Results: Approximately 15% of the women had detectable levels of any cannabinoid, indicating fetal exposure to cannabis. Exposed offspring had higher fat mass (1.0 kg; 95% CI, 0.3-1.7), fat-free mass (1.2 kg; 95% CI, 0.4-2.0), adiposity (2.6%; 95% CI, 0.1-5.2), and fasting glucose (5.6 mg/dL; 95% CI, 0.8-10.3) compared with nonexposed offspring. No associations were found with fasting insulin (in the fully adjusted model), HOMA-IR, BMI, or BMI z-scores.

Conclusions: We provide novel evidence to suggest an association between fetal exposure to cannabis with increased adiposity and fasting glucose in childhood, a finding that should be validated in other cohorts.

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Collaboration Leading to Addiction Treatment and Recovery from Other Stresses (CLARO): Process of Adapting Collaborative Care for Co-occurring Opioid Use and Mental Disorders

Journal: Addiction Science & Clinical Practice, 2022, doi: 10.1186/s13722-022-00302-9

Authors: Karen Chan Osilla, Alex R. Dopp, Katherine E. Watkins, Venice Ceballos, Brian Hurley, Lisa S. Meredith, Isabel Leamon, Vanessa Jacobsohn & Miriam Komaromy


Background: Opioid use disorders (OUD), co-occurring with either depression and/or PTSD, are prevalent, burdensome, and often receive little or low-quality care. Collaborative care is a service delivery intervention that uses a team-based model to improve treatment access, quality, and outcomes in primary care patients, but has not been evaluated for co-occurring OUD and mental health disorders. To address this treatment and quality gap, we adapted collaborative care for co-occurring OUD and mental health disorders.

Methods: Our adapted model is called Collaboration Leading to Addiction Treatment and Recovery from Other Stresses (CLARO). We used the five-step Map of Adaptation Process (McKleroy in AIDS Educ Prev 18:59–73, 2006) to develop the model. For each step, our stakeholder team of research and clinical experts, primary care partners, and patients provided input into adaptation processes (e.g., adaptation team meetings, clinic partner feedback, patient interviews and beta-testing). To document each adaptation and our decision-making process, we used the Framework for Reporting Adaptations and Modifications-Enhanced (Wiltsey Stirman in Implement Sci 14:1–10, 2019).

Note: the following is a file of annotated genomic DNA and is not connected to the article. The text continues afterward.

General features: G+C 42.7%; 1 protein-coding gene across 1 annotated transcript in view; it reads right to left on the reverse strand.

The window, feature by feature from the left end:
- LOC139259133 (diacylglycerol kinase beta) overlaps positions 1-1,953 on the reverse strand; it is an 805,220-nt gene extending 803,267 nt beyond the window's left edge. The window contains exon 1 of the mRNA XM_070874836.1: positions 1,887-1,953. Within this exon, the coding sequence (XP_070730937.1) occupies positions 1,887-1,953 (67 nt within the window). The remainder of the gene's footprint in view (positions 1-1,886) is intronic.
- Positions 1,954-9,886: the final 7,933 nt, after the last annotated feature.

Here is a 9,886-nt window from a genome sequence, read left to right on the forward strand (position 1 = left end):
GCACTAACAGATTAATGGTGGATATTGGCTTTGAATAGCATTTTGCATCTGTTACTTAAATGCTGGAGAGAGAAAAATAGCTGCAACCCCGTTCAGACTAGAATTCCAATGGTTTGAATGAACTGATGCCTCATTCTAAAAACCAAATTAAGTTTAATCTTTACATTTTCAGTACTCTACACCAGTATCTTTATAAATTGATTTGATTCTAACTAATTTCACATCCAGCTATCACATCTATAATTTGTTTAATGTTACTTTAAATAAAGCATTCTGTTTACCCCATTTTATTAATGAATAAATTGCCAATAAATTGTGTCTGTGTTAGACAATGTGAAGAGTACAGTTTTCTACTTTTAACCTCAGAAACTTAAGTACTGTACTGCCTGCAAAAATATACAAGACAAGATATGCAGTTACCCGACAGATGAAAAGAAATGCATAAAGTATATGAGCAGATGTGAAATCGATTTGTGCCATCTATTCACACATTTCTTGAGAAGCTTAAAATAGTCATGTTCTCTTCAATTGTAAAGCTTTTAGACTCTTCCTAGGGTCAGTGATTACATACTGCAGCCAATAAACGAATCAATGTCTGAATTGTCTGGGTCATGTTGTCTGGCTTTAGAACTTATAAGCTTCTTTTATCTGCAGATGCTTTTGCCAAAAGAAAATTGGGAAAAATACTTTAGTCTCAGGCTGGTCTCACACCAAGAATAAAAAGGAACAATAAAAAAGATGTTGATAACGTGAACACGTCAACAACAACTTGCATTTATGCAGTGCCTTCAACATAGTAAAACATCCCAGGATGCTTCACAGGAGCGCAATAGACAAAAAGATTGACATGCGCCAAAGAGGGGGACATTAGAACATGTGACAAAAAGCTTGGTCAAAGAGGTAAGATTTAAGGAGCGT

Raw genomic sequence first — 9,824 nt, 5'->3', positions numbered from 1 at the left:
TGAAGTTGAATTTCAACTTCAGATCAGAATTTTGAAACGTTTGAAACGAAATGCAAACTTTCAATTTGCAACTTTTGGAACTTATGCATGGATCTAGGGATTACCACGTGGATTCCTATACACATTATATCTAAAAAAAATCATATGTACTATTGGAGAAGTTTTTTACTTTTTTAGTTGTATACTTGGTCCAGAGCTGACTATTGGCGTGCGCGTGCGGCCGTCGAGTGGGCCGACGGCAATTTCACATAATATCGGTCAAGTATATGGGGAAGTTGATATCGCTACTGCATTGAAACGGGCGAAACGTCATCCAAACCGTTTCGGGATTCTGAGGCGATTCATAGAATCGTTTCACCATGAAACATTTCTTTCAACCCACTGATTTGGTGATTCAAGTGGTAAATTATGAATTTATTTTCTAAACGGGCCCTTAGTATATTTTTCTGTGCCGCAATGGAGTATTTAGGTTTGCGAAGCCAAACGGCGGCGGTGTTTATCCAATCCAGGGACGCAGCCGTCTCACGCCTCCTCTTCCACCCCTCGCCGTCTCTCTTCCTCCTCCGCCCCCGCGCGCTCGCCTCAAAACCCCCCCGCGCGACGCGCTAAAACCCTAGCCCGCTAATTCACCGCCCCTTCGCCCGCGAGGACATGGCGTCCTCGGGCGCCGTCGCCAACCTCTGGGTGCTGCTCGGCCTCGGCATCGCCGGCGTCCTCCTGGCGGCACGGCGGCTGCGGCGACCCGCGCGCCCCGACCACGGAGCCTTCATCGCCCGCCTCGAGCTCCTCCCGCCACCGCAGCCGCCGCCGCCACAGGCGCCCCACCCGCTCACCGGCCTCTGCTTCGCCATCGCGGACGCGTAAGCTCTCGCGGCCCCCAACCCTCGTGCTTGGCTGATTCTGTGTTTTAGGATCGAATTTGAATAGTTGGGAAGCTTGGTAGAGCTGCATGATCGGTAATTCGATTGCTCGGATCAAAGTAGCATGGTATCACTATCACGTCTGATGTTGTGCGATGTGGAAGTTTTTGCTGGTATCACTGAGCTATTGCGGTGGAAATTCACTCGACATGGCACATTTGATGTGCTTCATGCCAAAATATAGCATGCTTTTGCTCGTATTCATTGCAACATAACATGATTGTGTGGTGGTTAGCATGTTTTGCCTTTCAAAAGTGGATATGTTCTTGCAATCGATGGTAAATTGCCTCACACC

Results: We documented 12 planned fidelity-consistent adaptations to collaborative care, including a mix of content, context, and training/evaluation modifications intended to improve fit with the patient population (co-occurring disorders) or the New Mexico setting (low-resource clinics in health professional shortage areas). Examples of documented adaptations include use of community health workers as care coordinators; an expanded consultant team to support task-shifting to community health workers; modified training protocols for Problem-Solving Therapy and Written Exposure Therapy to incorporate examples of treating patients for depression or PTSD with co-occurring OUD; and having care coordinators screen for patients’ social needs.

Conclusions: We completed the first three steps of the Map of Adaptation Process, resulting in a variety of adaptations that we believe will make collaborative care more acceptable and feasible in treating co-occurring OUD and mental health disorders. Future steps include evaluating the effectiveness of CLARO and documenting reactive and/or planned adaptations to the model that occur during its implementation and delivery.

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Unintentional Drug Overdose Mortality in Years of Life Lost Among Adolescents and Young People in the US from 2015 to 2019

Journal: JAMA Pediatrics, 2022, doi:10.1001/jamapediatrics.2021.6032

Authors: O. Trent Hall, Candice Trimble, Stephanie Garcia, Parker Entrup, Megan Deaner & Julie Teater


This cross-sectional study assesses the mortality among adolescents and young people in the US from 2015 to 2019 in years of life lost from unintentional drug overdose.